B. Removal Pursuant to Section 1442(a)(1)

Additionally, CORE contends that removal is proper on the basis that it is a federal agency or officer, or acting under a federal officer, because its activities were subject to strict and expansive federal oversight. The applicable removal statute, 28 U.S.C. § 1442(a)(1), states:

(1) The United States or any agency thereof or any officer (or any person acting under that officer) of the United States or of any agency thereof, sued in an official or individual capacity for any act under color of such office or on account of any right, title or authority claimed under any Act of Congress for the apprehension or punishment of criminals or the collection of the revenue.

This argument does not warrant an extended discussion. As Plaintiffs correctly point out, CORE is "three degrees removed" from being a federal officer or agency. The NOTA statute expressly states that the Organ Procurement and Transportation Network is to be a "private, nonprofit entity." 42 U.S.C. § 274(b)(1)(A). UNOS, the relevant OPTN, is a private entity. CORE is also a private entity. These two private entities have entered into a contractual agreement. Although NOTA recites a federal interest in organ transplantation, CORE did not enter into any contract with the federal government.

Moreover, in Watson v. Philip Morris Companies, 551 U.S. 142 (2007) (rejecting attempted removal by tobacco company), the Supreme Court forcefully and unanimously rejected CORE's "acting under" argument. The Court held that "federal agency" removal could not be premised on compliance with comprehensive federal regulations -- "even if the private firm's activities are highly supervised and monitored." Id. at 153. In reaching this conclusion, the Supreme Court distinguished the "military contractor" cases relied upon by CORE. The Court recognized the more expansive interpretation given to this removal statute, but explained that to trigger the right to remove a case, the private entity must actually assist, or help to carry out, the duties of the federal supervisor. Id. at 152. This case, like Watson, involves mere "regulation" of CORE's activities and not the type of "delegation" of authority that would justify removal. Id. at 157. In summary, removal of this case is not authorized pursuant to 28 U.S.C. § 1442(a)(1).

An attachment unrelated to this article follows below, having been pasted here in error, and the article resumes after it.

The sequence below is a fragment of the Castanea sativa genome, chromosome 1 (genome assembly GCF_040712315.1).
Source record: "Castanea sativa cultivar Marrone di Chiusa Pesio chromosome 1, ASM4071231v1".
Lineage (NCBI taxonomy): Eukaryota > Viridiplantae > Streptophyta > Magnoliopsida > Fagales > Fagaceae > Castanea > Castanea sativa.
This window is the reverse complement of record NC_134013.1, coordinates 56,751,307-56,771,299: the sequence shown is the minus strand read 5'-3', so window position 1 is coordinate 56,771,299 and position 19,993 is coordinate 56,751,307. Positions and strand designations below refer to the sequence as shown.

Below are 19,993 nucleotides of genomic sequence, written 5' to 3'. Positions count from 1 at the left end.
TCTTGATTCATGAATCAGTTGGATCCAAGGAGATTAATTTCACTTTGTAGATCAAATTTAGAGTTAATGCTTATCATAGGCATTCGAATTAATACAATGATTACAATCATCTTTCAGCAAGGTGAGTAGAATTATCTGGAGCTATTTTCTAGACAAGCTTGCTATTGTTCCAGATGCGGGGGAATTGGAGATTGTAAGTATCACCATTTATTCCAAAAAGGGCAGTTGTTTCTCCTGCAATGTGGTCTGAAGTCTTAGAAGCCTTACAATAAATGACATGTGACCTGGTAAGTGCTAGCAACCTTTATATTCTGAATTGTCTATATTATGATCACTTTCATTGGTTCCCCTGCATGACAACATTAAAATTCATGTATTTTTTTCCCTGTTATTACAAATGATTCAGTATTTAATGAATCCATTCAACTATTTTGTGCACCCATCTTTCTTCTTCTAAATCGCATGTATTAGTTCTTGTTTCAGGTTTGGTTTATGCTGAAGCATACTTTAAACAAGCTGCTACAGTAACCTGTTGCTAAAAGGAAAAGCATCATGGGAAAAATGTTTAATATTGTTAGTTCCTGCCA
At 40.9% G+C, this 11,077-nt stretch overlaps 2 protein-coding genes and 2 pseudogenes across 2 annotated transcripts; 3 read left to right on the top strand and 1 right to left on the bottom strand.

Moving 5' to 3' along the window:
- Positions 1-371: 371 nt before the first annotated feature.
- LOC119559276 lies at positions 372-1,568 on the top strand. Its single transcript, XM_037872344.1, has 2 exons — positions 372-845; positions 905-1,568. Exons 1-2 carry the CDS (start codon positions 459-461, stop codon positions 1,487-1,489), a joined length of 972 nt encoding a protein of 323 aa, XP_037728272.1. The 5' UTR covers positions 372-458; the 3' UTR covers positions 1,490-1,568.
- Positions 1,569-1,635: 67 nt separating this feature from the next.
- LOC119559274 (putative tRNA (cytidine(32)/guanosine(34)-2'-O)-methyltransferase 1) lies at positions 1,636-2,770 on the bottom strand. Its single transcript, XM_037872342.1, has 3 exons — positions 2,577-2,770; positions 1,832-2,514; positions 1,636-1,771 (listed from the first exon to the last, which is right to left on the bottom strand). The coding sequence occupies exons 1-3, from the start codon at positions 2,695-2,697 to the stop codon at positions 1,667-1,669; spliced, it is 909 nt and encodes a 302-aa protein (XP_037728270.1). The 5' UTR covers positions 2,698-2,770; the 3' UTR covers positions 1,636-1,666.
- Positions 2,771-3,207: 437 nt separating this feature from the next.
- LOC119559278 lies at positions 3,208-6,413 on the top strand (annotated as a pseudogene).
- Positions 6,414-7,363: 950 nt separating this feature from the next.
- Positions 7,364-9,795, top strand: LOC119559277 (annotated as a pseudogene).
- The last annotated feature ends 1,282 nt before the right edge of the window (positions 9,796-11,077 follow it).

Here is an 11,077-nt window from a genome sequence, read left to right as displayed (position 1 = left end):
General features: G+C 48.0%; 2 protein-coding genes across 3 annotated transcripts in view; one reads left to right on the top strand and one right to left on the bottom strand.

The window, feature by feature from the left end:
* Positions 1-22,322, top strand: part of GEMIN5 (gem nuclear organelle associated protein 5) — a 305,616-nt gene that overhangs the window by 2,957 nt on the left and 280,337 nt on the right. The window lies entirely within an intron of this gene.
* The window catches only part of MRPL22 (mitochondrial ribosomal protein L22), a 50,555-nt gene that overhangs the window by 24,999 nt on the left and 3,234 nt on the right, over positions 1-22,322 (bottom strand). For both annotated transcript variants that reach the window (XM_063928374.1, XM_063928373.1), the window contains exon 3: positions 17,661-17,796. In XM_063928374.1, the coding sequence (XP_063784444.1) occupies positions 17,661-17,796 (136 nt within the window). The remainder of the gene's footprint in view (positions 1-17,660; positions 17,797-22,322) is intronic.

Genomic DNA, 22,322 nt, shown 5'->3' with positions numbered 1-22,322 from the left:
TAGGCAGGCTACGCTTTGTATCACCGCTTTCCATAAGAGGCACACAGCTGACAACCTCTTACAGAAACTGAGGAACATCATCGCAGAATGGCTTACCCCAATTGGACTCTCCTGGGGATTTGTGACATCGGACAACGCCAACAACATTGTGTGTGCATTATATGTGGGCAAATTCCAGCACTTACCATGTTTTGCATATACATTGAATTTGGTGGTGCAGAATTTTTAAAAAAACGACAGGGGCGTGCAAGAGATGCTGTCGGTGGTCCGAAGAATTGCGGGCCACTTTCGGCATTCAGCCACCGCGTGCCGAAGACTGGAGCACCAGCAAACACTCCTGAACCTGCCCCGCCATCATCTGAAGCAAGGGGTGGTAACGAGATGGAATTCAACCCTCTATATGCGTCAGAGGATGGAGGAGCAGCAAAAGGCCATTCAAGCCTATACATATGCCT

Conclusion

Because removal was not proper under the facts and circumstances of this matter, this Court lacks jurisdiction over this case and Plaintiffs' Motion to Remand will be GRANTED. This area of law is somewhat murky and both sides have presented well-reasoned, good faith arguments in support of their respective positions. Even though the Court agrees with Plaintiffs that removal was not proper, the request for sanctions will be DENIED.

An appropriate Order follows.

ORDER OF COURT

AND NOW this 8th day of April, 2010, in accordance with the foregoing Memorandum Opinion, it is hereby ORDERED, ADJUDGED AND DECREED that PLAINTIFFS' MOTION TO REMAND TO STATE COURT AND FOR ATTORNEYS' FEES AND COSTS (Document No. 9) is GRANTED IN PART AND DENIED IN PART. Plaintiffs' Motion to Remand is GRANTED and this case shall be remanded forthwith to the Court of Common Pleas of Allegheny County, Pennsylvania. Plaintiffs' Motion for Attorneys' Fees and Costs is DENIED. The clerk shall docket this case closed.